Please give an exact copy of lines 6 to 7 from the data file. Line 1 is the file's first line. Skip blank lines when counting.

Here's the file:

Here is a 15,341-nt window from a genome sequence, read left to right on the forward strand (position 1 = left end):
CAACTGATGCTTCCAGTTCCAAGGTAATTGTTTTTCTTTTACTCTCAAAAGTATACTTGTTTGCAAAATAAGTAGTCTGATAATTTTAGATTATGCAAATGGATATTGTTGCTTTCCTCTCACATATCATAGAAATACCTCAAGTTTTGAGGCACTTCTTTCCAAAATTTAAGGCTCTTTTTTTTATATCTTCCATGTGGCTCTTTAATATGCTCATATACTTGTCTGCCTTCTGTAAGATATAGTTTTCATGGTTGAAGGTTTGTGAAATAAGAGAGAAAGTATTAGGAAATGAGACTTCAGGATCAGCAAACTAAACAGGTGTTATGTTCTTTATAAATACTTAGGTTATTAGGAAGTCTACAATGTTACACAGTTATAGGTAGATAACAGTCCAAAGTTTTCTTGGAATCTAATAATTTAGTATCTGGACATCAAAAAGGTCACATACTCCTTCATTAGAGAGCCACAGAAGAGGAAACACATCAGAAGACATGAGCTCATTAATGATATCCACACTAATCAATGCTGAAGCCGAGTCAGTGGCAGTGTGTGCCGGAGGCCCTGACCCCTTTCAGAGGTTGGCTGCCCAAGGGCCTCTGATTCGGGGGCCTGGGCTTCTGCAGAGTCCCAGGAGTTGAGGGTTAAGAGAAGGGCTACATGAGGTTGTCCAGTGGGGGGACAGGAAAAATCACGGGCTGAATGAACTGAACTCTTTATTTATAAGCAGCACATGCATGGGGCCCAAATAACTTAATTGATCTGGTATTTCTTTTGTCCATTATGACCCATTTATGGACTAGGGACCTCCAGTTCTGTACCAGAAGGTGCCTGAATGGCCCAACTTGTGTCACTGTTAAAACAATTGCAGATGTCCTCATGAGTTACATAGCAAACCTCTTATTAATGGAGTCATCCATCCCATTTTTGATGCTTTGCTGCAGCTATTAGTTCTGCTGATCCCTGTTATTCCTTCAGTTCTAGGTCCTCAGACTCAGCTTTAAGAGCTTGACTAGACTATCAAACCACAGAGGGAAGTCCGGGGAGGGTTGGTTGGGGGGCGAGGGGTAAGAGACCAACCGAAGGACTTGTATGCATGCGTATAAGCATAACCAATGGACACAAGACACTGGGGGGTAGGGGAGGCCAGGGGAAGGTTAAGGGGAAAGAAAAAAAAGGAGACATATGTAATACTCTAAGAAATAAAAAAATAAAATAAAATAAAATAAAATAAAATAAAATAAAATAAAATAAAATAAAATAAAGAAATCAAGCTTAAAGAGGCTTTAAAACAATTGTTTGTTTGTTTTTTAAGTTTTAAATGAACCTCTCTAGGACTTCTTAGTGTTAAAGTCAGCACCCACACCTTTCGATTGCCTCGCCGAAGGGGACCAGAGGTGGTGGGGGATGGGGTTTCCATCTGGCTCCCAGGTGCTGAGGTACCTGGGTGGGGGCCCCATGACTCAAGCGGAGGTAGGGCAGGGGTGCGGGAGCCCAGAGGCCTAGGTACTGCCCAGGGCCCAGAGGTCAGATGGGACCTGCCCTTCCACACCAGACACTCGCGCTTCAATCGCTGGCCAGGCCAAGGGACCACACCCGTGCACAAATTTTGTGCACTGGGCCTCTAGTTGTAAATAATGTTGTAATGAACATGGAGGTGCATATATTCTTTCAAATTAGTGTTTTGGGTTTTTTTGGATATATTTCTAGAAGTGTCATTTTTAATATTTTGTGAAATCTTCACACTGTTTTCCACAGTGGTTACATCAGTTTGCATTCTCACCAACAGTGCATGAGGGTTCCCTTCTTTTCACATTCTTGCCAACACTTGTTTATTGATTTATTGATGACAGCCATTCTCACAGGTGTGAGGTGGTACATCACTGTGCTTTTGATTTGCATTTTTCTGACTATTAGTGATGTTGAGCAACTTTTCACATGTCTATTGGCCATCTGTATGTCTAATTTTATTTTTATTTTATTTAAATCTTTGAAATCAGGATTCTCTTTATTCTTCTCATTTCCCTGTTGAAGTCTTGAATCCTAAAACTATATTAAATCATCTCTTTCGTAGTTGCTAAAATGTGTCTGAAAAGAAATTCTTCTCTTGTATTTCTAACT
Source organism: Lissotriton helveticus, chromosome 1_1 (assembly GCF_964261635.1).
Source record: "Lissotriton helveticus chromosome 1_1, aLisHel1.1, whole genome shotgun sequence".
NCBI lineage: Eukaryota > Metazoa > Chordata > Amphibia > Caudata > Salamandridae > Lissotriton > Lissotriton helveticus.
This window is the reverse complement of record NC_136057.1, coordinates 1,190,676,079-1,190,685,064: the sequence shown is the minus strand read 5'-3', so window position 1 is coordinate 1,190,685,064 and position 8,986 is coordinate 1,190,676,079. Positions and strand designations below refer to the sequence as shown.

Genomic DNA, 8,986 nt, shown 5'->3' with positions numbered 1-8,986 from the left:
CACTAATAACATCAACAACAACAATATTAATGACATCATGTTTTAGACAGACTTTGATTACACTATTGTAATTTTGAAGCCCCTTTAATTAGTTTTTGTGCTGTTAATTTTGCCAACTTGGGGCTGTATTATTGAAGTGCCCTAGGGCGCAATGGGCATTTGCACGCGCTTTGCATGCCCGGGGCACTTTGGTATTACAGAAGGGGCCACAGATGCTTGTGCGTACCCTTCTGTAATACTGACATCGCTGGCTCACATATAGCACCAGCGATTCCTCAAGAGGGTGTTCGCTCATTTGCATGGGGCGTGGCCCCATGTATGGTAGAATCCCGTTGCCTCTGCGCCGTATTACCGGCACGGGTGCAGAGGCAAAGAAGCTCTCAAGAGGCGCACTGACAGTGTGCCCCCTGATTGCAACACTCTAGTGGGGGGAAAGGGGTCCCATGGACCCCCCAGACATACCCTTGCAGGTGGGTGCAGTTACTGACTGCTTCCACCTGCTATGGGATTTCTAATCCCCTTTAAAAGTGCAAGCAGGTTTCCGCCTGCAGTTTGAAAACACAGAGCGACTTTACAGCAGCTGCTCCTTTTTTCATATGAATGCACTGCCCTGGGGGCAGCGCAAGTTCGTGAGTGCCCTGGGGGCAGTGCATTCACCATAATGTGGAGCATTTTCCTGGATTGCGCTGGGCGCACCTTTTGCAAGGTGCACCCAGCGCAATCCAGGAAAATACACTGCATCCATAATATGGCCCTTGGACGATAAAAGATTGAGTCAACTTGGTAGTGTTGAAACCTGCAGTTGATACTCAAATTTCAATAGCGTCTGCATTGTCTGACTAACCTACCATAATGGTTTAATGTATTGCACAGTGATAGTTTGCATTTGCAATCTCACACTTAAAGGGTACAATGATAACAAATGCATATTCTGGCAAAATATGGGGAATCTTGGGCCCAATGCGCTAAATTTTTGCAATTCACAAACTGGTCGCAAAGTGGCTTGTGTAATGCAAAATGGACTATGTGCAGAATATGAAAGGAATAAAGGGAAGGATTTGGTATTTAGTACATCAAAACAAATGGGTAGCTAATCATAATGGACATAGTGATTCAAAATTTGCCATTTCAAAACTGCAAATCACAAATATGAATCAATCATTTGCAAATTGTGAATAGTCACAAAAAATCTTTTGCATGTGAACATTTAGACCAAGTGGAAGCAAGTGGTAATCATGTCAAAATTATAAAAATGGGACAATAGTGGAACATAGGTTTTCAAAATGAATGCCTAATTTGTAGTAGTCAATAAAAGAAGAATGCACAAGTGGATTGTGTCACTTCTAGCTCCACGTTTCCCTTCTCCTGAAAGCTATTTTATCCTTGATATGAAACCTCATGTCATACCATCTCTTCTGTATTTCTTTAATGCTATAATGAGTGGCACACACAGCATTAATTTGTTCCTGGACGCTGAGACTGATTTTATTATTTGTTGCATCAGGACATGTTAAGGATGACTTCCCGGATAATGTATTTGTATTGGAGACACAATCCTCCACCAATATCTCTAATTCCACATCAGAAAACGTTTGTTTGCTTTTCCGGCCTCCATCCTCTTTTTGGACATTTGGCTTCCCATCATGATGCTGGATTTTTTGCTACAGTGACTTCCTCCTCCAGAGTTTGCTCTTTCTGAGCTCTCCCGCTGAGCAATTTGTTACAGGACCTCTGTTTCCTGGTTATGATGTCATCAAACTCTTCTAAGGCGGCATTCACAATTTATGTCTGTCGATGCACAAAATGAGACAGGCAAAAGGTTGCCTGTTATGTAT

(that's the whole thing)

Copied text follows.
This window is the reverse complement of record NC_136057.1, coordinates 1,190,676,079-1,190,685,064: the sequence shown is the minus strand read 5'-3', so window position 1 is coordinate 1,190,685,064 and position 8,986 is coordinate 1,190,676,079. Positions and strand designations below refer to the sequence as shown.

Genomic DNA, 8,986 nt, shown 5'->3' with positions numbered 1-8,986 from the left: